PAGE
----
essential-survival-kit.jpgI was looking for a blend of “on person practicality” without the bulk. An online search yielded a wonderful little belt pouch made by Best Glide. The Best Glide Personal Survival Kit Holder was designed to hold the ubiquitous Altoid tin kit. I am not a huge fan of the Altoid sized kit; they are modeled after the British military survival tin, which is actually quite larger (tobacco tins were originally used). The pouch measures 4.5 x 3.25 in. x 1.12 inch and comes in OD green. The pouch has two pockets, the large isclosed with a zipper with two pulls. The front compartment is sealed by the Velcro tabbed flap, which covers the heavy nylon pouch. Two small tabs are sewn onto the back as well as a belt slot.

I sent for the Best Glide Personal Survival Kit Holder and upon receipt, was tasked with deciding what to carry. Again, realistically I would need equipment to make a fire, obtain and purify water, provide shelter and signal if necessary. Direction finding with a compact, accurate compass would also be desirable.

Given my worse case scenarios of being dunked into the river without any equipment or somehow being separated from my canoe, I wanted an on person survival kit which could be utilized instantly in the case of hypothermia or injury.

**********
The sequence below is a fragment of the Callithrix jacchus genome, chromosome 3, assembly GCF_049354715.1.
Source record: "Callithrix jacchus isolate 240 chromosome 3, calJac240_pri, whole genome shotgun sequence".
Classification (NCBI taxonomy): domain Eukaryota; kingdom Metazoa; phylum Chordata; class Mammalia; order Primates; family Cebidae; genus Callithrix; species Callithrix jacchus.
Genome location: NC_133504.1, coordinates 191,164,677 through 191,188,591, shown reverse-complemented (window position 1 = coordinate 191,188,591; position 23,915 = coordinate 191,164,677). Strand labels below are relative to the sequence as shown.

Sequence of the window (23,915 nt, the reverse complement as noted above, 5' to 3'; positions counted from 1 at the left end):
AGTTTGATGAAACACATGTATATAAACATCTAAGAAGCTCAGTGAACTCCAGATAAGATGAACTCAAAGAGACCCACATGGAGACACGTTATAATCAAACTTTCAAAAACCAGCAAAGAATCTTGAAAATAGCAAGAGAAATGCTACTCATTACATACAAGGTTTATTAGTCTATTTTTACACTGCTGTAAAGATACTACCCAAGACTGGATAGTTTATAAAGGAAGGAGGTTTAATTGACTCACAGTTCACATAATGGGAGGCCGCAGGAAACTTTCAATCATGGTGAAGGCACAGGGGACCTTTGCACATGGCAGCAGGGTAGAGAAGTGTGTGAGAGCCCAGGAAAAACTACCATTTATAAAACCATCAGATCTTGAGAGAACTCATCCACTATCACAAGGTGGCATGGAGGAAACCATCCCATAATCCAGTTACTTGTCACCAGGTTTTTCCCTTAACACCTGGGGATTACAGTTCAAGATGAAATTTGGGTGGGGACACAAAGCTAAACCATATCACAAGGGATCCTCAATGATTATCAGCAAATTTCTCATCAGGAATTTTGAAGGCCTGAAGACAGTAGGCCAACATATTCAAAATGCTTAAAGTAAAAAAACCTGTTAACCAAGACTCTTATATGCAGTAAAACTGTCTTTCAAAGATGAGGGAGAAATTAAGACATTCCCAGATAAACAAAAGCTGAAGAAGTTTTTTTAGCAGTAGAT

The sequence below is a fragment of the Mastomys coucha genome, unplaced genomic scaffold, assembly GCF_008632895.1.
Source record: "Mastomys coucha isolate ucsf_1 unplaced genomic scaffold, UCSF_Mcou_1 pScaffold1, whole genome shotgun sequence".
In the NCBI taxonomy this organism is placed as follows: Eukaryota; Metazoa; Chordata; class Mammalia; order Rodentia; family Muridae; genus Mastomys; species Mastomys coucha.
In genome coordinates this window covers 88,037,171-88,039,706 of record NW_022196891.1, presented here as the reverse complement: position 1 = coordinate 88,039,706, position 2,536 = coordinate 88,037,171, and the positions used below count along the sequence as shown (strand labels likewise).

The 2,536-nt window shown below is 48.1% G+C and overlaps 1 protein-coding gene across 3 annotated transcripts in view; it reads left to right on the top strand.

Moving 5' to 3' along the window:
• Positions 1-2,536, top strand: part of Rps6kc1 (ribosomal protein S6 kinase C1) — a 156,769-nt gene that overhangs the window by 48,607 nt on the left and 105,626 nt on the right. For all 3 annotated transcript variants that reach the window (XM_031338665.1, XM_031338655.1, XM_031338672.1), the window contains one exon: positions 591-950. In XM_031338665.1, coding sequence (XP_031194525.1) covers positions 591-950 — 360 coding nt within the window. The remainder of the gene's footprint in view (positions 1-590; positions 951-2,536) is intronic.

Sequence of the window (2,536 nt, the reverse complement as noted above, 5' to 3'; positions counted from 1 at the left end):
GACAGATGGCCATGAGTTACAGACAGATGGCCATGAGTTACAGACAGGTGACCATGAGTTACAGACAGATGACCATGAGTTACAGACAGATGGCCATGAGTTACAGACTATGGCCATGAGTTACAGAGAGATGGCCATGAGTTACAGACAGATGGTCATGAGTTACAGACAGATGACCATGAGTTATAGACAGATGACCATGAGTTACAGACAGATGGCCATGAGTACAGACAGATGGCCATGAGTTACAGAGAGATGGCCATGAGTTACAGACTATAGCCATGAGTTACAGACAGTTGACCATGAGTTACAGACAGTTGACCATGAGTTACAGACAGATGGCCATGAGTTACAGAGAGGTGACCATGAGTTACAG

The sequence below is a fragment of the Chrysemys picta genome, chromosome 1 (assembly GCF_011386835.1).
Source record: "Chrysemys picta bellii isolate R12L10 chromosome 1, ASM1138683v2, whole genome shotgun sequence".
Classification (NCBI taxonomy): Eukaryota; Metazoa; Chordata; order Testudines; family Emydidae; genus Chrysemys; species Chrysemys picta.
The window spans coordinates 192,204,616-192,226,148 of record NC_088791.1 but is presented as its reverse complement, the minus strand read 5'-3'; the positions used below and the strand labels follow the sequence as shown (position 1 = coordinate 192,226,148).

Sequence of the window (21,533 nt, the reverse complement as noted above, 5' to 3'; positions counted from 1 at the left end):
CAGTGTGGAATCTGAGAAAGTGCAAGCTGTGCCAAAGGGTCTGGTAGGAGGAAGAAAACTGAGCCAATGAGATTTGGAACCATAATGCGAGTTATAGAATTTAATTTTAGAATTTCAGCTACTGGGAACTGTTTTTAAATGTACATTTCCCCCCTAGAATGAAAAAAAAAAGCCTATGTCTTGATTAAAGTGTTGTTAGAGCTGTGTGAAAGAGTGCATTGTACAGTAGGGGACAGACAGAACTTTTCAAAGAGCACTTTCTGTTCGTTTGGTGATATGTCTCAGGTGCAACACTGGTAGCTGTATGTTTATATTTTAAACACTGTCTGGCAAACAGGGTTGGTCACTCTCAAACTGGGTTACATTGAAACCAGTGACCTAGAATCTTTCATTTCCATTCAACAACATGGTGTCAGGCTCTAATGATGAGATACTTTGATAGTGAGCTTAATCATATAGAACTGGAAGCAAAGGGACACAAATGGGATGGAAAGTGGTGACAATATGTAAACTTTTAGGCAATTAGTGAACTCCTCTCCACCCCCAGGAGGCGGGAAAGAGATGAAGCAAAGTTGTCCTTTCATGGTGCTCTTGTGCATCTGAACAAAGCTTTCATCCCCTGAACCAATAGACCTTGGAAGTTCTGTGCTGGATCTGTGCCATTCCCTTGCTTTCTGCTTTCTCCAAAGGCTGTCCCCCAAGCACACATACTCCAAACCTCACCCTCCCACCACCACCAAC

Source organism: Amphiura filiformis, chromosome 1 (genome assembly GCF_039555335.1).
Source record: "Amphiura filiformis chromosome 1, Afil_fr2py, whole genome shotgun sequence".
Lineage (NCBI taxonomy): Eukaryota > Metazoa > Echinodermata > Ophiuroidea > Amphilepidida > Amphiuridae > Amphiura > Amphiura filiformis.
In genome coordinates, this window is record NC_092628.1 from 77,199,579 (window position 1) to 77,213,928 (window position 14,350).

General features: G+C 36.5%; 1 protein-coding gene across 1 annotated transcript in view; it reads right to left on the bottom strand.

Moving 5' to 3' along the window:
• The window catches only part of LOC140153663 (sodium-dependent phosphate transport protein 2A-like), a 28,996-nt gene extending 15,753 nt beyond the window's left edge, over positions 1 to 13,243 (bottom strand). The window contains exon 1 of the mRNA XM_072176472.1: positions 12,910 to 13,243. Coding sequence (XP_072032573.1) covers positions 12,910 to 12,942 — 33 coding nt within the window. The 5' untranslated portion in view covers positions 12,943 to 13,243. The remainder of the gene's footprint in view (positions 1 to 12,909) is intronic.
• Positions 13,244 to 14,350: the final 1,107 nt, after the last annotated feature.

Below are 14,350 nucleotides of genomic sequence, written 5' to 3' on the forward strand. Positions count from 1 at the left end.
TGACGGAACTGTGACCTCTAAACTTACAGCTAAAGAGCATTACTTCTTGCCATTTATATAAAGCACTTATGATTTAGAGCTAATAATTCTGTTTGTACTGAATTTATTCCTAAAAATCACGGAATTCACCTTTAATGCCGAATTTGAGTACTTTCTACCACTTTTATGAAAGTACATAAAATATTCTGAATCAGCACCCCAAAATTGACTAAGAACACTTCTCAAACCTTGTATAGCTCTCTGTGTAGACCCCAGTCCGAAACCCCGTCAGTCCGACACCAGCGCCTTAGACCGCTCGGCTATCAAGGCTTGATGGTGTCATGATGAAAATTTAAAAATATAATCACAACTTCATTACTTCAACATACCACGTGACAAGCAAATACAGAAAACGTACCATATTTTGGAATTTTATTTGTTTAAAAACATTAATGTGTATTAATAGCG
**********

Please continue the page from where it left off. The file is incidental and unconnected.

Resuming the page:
I decided on an Adventure Medical Kits, 2 Person Heat Sheets Survival Blanket. Wind proof and waterproof barriers are difficult and laborintensive to produce with natural materials. Plastic is a wonderful invention and an instant way of retaining body heat and staying dry. It can be wrapped around the body or utilized in a shelter. The large Heat Sheets weighs only 3.5 ounces and measures 60 x 96 inches. Silver on one side and blaze orange on the other, it could be utilized as a ground marker panel, visible from the air. The packaged unit measures less than 3.5 x 5 inches and can be compacted to just over 1⁄2 inch thick, perfect for my belt pouch. I have 20 feet of nylon decoy line which is very tough and compact in the survival kit as well. The kit is wrapped with about 3 feet of 550 paracord. Both can be used in shelter building and general binding.